Lesson: Percentages: Height & Width

Today I came across a lesson Percentages: Height & Width

Link: Percentages: Height & Width

At the bottom I read a section that said:

Note: Because the box model includes padding, borders, and margins, setting an element’s width to 100% may cause content to overflow its parent container. While tempting, 100% should only be used when content will not have padding, border, or margin.

The part that stuck out to me was:
'“While tempting, 100% should only be used when content will not have padding, border, or margin.”

I then began to think "wait did I not learn we could use “box-sizing: border-box” which states:

In this box model, the height and width of the box will remain fixed. The border thickness and padding will be included inside of the box, which means the overall dimensions of the box do not change.

Link: Box Model: Border-Box

So really should it not say:
'“While tempting, 100% should only be used when content will not have margin.”?

Or does box-sizing: border-box sometimes not work when conditions (padding, border, and margins) are used?

Or am I just overthinking the lesson and this is just a general statement on “Percentages: Heights & Width”?

Thanks for any feedback in advance!
-cheers-

Box sizing only applies to borders and whether they are calculated in the content box or not. It they are, then 100% width is fine so long as there is no padding or margin. It stems from which part of the box model are we calculating from and padding, especially throws a wrench into that.

The wording is sufficient for us to get the idea that there are extenuating circumstances that can mess up our design if we don’t take into account all the critical factors. We can use 100% width when all those factors are well in hand.


When it comes to height, we can always expect something wonky when using percentage, at least that was our experience in the past. It took hacks to prevent the vertical scrollbar, for instance. Look for an alternative when it comes to height.

So then box-sizing: border-box; only works when container has a fixed size in hard code or exact dimensions?

Reference:

Pixels, however, are fixed, hard coded values.
Link: Relative Measurements

CSS & HTML Example:

<!DOCTYPE html>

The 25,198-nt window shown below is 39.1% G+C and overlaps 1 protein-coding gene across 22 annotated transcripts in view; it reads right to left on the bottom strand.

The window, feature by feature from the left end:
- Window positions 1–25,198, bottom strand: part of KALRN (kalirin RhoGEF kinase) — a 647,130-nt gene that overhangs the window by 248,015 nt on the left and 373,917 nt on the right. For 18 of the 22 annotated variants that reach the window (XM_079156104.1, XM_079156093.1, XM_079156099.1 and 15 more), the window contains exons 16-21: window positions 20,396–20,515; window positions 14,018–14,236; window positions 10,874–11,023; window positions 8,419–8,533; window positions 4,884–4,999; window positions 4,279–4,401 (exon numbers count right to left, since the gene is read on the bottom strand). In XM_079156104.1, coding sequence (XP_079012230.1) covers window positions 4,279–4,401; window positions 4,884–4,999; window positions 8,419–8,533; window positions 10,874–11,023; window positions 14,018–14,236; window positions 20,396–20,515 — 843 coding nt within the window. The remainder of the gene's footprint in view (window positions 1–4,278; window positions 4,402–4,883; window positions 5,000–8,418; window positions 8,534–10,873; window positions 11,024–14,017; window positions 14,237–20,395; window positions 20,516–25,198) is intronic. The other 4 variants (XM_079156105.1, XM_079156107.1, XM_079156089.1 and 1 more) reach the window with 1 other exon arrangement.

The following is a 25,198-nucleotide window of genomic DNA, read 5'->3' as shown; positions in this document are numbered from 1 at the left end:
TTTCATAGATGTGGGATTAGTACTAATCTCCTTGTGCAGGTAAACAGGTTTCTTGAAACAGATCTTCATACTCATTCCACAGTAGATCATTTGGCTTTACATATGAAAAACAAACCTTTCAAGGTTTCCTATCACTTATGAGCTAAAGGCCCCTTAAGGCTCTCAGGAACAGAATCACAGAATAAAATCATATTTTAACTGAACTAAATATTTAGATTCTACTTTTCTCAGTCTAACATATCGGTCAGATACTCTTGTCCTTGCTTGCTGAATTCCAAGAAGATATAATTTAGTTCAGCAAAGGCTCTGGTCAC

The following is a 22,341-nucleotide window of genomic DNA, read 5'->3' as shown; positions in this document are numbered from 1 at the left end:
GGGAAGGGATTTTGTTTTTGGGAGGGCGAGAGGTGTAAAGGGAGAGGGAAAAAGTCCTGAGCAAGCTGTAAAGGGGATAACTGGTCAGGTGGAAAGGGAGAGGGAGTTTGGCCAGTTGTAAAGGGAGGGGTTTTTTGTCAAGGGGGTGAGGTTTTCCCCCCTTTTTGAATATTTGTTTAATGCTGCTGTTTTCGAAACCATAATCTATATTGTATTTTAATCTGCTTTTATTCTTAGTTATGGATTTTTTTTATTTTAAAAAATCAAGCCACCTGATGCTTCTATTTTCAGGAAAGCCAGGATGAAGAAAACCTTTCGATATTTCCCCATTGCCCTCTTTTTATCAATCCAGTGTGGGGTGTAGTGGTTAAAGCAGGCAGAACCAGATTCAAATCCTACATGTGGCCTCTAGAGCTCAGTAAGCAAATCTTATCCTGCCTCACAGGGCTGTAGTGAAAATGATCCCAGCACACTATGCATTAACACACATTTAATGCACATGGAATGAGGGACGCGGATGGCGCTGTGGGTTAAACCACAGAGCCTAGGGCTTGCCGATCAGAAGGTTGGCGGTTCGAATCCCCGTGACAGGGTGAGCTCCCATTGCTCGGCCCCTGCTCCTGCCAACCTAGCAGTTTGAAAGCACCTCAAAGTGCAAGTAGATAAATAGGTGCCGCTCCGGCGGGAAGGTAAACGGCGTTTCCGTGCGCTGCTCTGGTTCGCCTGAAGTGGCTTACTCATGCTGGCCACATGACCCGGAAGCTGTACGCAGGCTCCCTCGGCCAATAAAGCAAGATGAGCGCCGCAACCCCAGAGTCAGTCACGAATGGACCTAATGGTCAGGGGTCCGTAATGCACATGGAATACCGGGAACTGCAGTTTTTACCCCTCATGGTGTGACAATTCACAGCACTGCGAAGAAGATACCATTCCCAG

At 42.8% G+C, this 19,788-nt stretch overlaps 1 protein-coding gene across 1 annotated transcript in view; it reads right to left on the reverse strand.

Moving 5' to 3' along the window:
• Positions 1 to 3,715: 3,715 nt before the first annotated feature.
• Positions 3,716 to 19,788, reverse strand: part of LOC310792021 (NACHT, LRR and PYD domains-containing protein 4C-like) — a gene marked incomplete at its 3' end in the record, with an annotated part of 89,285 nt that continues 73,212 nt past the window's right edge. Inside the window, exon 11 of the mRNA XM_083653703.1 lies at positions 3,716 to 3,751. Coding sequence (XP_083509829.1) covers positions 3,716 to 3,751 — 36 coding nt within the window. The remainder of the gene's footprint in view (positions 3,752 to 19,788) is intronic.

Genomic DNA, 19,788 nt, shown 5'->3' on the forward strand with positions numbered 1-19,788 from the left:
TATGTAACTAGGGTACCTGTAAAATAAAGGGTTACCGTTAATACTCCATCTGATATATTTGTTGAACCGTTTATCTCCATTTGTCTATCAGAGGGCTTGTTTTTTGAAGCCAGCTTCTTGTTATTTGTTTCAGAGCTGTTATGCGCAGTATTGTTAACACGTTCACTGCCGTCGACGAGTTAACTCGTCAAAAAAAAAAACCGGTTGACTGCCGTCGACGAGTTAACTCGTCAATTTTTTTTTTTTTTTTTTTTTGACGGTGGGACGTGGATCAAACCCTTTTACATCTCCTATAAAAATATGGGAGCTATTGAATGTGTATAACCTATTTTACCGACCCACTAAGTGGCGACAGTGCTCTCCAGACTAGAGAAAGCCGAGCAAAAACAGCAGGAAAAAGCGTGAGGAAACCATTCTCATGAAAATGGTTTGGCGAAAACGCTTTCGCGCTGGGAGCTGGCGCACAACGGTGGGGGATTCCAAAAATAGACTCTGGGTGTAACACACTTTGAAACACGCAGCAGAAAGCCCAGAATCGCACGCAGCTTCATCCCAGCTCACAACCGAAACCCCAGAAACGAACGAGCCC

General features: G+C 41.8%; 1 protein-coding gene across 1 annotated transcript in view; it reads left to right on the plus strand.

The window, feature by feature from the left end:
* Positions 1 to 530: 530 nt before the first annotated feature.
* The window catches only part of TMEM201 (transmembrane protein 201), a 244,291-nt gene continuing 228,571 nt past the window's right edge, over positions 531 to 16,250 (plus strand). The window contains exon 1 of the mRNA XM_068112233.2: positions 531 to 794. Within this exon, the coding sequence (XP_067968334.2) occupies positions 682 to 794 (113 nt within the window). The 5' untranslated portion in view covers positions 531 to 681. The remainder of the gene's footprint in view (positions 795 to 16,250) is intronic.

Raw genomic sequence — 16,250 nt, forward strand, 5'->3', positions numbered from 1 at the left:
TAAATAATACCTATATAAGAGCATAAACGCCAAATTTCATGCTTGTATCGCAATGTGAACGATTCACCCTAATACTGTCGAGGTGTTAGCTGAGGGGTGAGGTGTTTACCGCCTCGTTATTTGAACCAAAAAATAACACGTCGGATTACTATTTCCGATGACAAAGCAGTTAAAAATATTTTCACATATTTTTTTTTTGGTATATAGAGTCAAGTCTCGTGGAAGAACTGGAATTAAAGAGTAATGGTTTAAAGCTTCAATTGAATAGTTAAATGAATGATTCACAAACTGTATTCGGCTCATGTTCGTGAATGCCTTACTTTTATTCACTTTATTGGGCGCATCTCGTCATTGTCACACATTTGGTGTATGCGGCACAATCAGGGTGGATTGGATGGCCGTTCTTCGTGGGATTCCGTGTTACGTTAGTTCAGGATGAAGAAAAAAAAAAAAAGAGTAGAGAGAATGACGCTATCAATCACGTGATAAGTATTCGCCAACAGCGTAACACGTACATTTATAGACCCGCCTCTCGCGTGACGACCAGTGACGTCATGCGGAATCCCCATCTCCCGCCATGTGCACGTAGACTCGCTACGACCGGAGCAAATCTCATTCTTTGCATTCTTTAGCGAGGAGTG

<html>
<head>
<style>
/* restricting body size for demonstration purpose only  */
body {
max-width: 200px;
max-height: 350px;
border: 3px solid #ddd;
}

/*container holding examples*/
#container{
box-sizing: border-box;
max-width: 120px;
max-height: 300px;
margin: 0 auto;
border: 1px dotted #ddd;
}

/* Example 1: setting width with pixel */
.hard_code {
  box-sizing: border-box;
  width: 100px;
  background-color: blue;
  padding: 2rem;
  margin: 1rem auto;
}

/* Example 2: setting width with percent */
.relative_code {
  box-sizing: border-box;
  width: 100%;
  background-color: aqua;
  padding: 2rem;
  margin: 1rem auto;
}
</style>
</head>
<body>
<div id="container">
<div class="hard_code"></div><!--Example 1-->
<br>
<div class="relative_code"></div><!--Example 2-->
</div>
</body>
</html>

If you use this example the only difference I see is class=“relative_code” stretches to the maximum allowed width within the containing space. I also included margins to test theory of;

“While tempting, 100% should only be used when content will not have padding, border, or margin.”

Yet still both examples of “hard code and relative code” or “exact size and responsive size” work. Am I missing something in the lesson?

Image:
container_test

So long as you understand the effect that padding can have, you’re half way there. I wouldn’t spend too much time trying to make something of the lesson narrative. We cannot speak for the author and this doesn’t bear that great an analysis. Just remember that padding is not your friend.

1 Like